Next up in my efforts to catch up with popular (err, popular in circles I value, anyway) culture…
When I first read about this film, several years ago, I kept a postcard about it in my ‘files’ to remind myself to eventually see it. Well, time passed and ate up the reminder, but I immediately recognized the DVD cover on my library shelf and brought it home. When I popped the disc in, I thought I’d do a crossword puzzle and catch up on some newspapers while it played. No. This is not a film to play in the background, not even for an avid multi-tasker like myself.
This tale demands your full attention from scene one, in which farmer John Peterson, plods through a muddy field, kneels down, and tastes the soil. Yes, he scoops up a bit, and proceeds to savor it as if searching for flavor notes in a glass of wine. That’s when I knew this was not just going to be an interesting story about farming, but a story about a real character (and there’s nothing I love more than a character).
Background is provided about the farm, how it was passed down to John through his father and grandfather. John has not had children, and firmly declares that he is the end of the family line. When his father succumbed to diabetes, it was his obligation, though barely a man, to run the entire 250 acre farm in Northern Illinois.
Fuzzy old home movies show John’s idyllic childhood, captured by his mother, a school teacher with three children of her own. Anna Peterson would always be an influential person in her son’s life, even obviously inspiring him to consistently document and catalogue his life, with video, audio, and plenty of tangible trinkets.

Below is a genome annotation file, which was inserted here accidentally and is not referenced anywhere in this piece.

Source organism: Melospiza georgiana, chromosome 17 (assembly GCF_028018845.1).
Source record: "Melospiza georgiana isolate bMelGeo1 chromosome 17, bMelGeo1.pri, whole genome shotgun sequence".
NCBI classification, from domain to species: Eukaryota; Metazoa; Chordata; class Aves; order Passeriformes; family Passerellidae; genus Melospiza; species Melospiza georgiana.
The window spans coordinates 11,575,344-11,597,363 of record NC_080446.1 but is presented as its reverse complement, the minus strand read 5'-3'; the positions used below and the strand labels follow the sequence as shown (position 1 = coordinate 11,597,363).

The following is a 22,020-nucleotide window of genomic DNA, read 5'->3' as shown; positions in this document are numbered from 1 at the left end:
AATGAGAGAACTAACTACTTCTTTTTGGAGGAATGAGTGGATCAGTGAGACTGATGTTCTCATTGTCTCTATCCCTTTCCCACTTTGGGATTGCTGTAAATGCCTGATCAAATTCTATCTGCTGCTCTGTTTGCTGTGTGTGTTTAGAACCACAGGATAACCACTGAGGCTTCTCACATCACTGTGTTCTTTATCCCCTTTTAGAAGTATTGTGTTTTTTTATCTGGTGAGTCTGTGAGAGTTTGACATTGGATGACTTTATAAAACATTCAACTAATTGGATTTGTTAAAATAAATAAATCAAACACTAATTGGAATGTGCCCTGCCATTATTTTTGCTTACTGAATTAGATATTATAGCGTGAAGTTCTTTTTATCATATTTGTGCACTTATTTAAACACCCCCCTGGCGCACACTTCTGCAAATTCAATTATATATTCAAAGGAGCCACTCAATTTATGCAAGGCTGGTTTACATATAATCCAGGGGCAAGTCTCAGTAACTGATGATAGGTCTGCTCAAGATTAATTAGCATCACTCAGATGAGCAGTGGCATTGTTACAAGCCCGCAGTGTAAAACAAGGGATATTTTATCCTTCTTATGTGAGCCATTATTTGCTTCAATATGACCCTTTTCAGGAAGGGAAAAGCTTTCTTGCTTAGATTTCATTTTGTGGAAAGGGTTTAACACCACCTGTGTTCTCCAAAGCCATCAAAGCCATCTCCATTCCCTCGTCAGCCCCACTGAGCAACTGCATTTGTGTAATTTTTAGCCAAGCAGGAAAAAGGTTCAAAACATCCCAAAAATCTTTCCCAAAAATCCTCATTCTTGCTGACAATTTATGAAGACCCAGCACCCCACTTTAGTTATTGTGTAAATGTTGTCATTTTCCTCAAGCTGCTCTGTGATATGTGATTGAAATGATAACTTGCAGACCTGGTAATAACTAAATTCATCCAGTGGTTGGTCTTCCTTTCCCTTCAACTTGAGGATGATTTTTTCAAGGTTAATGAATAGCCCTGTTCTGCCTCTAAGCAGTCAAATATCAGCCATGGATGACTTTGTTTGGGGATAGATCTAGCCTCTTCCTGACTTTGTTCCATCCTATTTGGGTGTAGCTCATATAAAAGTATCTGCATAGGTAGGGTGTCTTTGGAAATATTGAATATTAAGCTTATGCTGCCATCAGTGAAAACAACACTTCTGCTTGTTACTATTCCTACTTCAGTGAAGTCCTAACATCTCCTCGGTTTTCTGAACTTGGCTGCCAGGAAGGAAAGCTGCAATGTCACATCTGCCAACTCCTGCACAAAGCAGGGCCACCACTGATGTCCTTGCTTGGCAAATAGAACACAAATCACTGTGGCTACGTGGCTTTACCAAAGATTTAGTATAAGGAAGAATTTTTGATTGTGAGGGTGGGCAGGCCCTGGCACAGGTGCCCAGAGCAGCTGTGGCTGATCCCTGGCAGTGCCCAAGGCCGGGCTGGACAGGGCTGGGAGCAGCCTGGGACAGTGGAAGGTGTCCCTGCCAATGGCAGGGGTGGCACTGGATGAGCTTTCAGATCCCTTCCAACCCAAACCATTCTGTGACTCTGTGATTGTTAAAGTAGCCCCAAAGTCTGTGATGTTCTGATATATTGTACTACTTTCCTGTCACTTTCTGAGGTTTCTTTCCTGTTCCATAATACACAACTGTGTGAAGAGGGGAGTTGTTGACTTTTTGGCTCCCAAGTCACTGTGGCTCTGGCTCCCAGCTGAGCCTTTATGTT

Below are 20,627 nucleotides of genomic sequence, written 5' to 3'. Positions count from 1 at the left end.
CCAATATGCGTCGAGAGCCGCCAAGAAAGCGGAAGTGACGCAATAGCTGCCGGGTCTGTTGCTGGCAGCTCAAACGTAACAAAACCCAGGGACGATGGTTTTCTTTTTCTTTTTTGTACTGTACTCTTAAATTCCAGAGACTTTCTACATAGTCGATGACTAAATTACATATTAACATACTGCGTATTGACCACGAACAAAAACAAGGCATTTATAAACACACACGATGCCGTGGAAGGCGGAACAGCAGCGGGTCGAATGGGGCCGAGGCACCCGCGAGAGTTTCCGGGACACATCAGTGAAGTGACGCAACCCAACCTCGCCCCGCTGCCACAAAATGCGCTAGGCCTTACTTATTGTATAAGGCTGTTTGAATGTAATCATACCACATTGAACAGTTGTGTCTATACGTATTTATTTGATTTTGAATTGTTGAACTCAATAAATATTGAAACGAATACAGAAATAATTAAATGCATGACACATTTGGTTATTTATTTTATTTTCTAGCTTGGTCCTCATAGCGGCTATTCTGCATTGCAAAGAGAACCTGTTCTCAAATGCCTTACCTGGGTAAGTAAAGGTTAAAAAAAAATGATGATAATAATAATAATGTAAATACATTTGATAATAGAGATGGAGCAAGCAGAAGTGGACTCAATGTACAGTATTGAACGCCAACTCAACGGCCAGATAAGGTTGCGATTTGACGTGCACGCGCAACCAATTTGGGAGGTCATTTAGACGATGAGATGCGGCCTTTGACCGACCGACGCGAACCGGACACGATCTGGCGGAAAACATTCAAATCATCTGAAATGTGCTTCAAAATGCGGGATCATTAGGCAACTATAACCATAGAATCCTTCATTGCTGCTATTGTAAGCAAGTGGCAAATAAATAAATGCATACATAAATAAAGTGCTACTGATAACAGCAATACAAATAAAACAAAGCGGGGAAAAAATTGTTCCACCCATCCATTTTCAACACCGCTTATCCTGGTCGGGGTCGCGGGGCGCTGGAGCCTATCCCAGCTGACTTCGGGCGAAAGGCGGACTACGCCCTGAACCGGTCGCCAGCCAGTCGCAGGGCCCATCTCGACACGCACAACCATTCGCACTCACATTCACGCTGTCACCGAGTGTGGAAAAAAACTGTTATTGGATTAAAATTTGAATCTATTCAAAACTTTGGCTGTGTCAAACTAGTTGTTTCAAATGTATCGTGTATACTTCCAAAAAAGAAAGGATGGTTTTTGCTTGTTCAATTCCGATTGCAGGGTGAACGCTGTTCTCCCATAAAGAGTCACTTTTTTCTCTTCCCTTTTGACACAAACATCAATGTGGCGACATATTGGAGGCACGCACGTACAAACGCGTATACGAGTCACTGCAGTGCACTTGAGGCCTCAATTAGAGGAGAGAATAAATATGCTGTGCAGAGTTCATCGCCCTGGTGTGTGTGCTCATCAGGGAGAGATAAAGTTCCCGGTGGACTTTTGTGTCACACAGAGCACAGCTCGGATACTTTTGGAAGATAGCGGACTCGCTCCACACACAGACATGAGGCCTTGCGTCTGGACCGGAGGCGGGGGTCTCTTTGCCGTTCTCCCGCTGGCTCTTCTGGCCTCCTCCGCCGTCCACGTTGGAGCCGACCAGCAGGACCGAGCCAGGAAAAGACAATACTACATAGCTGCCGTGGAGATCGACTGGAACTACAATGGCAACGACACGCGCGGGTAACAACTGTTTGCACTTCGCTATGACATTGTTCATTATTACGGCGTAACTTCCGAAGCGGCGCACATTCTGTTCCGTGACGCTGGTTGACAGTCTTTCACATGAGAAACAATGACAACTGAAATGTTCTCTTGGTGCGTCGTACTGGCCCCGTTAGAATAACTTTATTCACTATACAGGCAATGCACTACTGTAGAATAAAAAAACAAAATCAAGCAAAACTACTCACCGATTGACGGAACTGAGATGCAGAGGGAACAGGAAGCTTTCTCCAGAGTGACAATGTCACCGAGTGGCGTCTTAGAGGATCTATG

She is featured in the film, sitting by a kitchen table with John, thumbing through photo albums, discussing the ups and downs of the farm, and finally the horrible diagnosis of lung cancer that would take her life. Abruptly, she is shown emaciated towards the end of the picture. Her spirit – her “enthusiastic and gung-ho’ attitude – were at the heart of the entire farm. John would dedicate his life to the farm, if only to make her happy. In her 80s, her greatest joy was being a part of the farm, helping to maintain and run the farmstand.
No matter what arose in John’s life, his mother was there for him. He managed to attend Beloit College, a mere eight miles down the road from the farm. There he met many vibrant characters who he would offer sanctuary to, on his property. Being the late 60s, John and his friends were another pocket of youth culture ‘disturbing’ a small community with old fashioned values. People were quick to assume the worst of John, and rumors would grow and persist to plague him for many years to come.
In 1982 John was forced to sell most of the land; land that his grandfather had bought during the depression. Racked with disappointment and guilt, John became the scapegoat for his family, and his community. He wouldn’t be the only farmer to suffer however, as evident with other struggling farmers, such as his Uncle Harold, who took his own life in one of his fields.
John went to Mexico. Inspired by what he saw, and by the book Tropic of Cancer, he decided to write. He stayed for two years, attempting to turn his suffering into art, only to return home to find most farmers in crisis. At this point in the documentary, a random old farmer shares his view, likening the homes being built on old farm land to scars, as he chokes up and fights back tears.